Have the Middle East's revolutionary stirrings made their way to southern Africa?
Zimbabwe's president, Robert Mugabe, isn't taking any chances. On Saturday his government arrested 46 people for attending a lecture titled "Revolt in Egypt and Tunisia: What lessons can be learnt by Zimbabwe and Africa?" The group of students, activists, and trade unionists was charged with treason and could face the death penalty if convicted.
Meanwhile, there are unconfirmed reports that Mugabe has dispatched commandos to the other end of Africa to help Libyan autocrat Muammar Qaddafi repress the popular uprising that is taking over his country. (Read MoJo's explainer for more on Libya.)
The two nations have some similarities. The leaders of both have ruled for decades. (In 2008, Qaddafi declared that Mugabe should be president for life.) Both are fond of blaming the West for their problems and hold onto power by torturing and slaughtering their own people. And while Zimbabwe is a more desperately poor nation (in recent years, Qaddafi has aided Mugabe during oil and food shortages), Libya has serious economic problems too, including poor agricultural land and a lack of clean drinking water.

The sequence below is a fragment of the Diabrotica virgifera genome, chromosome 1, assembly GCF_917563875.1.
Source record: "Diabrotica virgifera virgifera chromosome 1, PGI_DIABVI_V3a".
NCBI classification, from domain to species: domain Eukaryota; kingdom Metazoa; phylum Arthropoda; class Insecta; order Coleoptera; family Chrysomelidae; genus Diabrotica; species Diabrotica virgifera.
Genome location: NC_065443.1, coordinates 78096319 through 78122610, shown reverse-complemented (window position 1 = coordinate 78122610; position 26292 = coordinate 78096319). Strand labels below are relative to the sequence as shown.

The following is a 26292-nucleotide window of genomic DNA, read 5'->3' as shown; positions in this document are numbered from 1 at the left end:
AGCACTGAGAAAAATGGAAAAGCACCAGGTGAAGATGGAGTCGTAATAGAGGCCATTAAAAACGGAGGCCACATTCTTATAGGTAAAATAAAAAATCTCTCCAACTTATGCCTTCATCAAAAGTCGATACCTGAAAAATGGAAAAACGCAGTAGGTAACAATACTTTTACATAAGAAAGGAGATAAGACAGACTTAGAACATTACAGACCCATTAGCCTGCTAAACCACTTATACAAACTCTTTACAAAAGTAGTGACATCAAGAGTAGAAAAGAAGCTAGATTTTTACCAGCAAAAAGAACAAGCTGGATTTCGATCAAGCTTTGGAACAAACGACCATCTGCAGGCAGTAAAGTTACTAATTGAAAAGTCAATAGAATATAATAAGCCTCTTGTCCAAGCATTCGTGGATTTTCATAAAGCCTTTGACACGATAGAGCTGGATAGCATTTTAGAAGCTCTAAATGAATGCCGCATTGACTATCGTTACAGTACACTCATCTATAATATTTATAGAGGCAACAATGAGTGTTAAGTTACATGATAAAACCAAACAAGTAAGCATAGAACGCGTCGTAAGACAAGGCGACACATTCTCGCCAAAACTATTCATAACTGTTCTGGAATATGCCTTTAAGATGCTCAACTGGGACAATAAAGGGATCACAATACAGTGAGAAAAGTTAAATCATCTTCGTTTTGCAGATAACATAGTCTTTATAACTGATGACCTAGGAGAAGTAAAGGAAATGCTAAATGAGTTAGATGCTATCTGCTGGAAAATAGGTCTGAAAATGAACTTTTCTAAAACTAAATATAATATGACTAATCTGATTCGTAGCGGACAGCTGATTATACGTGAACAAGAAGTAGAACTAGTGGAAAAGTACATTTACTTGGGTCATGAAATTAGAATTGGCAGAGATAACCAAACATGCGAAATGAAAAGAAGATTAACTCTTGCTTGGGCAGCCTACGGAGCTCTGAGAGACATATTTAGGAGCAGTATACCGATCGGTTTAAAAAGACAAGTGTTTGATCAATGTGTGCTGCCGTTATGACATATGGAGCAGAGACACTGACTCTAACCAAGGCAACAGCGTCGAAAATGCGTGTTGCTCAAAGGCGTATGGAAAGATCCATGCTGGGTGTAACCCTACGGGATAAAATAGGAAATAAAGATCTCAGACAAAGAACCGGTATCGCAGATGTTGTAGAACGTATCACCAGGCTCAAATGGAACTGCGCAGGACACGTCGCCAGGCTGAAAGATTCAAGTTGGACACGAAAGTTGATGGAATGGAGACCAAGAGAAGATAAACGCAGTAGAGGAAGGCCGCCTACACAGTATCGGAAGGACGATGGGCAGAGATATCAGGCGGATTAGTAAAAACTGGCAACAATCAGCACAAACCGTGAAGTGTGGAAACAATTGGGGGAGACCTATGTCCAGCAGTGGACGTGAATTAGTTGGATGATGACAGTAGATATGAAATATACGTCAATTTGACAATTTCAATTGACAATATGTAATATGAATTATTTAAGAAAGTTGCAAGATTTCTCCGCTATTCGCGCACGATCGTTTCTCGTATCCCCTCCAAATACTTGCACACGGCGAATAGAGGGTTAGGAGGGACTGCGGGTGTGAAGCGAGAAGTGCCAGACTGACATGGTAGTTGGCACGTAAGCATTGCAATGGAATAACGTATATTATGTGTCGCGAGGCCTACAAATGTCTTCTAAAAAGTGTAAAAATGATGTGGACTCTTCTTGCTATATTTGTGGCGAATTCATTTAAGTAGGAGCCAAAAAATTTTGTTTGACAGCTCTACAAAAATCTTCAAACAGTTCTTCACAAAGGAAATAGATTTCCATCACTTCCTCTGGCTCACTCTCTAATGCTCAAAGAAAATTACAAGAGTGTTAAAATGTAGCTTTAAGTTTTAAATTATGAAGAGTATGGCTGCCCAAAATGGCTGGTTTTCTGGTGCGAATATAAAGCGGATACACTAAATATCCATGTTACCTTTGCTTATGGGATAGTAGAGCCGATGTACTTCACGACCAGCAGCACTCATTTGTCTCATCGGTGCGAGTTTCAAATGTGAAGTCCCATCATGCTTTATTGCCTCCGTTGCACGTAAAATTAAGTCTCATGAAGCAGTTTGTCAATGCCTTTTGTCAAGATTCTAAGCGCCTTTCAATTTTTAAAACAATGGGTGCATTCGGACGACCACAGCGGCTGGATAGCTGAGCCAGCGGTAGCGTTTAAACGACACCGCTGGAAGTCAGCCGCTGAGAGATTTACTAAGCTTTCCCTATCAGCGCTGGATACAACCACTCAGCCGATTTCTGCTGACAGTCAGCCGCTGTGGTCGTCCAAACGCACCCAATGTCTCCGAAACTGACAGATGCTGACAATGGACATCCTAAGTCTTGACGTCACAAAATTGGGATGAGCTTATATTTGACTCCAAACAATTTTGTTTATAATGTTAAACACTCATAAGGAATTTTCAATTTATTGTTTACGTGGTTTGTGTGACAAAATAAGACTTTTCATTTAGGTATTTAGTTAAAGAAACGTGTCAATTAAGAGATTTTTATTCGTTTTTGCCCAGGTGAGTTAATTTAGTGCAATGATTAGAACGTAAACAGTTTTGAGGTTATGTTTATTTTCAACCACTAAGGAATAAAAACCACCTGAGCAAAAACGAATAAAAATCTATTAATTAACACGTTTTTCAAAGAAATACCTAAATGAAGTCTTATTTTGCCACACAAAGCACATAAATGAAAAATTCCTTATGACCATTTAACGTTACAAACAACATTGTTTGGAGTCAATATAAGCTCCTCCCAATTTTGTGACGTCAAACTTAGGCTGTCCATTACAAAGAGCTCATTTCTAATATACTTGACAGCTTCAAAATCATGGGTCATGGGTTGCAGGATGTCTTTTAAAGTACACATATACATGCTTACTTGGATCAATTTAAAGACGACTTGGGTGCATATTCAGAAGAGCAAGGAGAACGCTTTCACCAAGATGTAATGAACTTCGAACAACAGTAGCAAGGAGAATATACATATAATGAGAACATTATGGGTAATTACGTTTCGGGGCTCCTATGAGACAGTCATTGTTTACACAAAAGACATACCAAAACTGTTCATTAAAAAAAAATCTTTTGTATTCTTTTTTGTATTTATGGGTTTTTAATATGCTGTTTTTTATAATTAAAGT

And, similar to the protesters in Libya, Zimbabweans aren't very happy with their country's leadership. They voiced their discontent already in 2008, when Movement for Democratic Change leader Morgan Tsvangirai nearly defeated Mugabe in a presidential election. Due to suspicions of voter fraud that denied him an outright victory, Tsvangirai withdrew in protest from the second round of voting. After strong international pressure, the MDC entered into a power-sharing agreement with Mugabe's party. Tsvangirai now holds the title of prime minister, but Mugabe still controls the country. (Last year, a WikiLeaks revelation that Tsvangirai privately voiced support for international sanctions against Zimbabwe resulted in a treason probe of his own.)
Saturday's lecture in Zimbabwe's capital of Harare was given by Munyaradzi Gwisai, who now leads the International Socialist Organization, a splinter group of the MDC. If Gwisai and his listeners were indeed gathering to "organize, strategize and implement the removal of the constitutional government of Zimbabwe...the Egyptian way," as prosecutors claim, and if they put aside their differences with the MDC, Mugabe could potentially find himself in a predicament similar to Qaddafi's. Already, there are reports of demonstrations in Cameroon, Gabon, and Mauritania; and as a precaution, Mugabe has joined in Eritrea and Equatorial Guinea's "total news blackouts" of the Middle East revolts.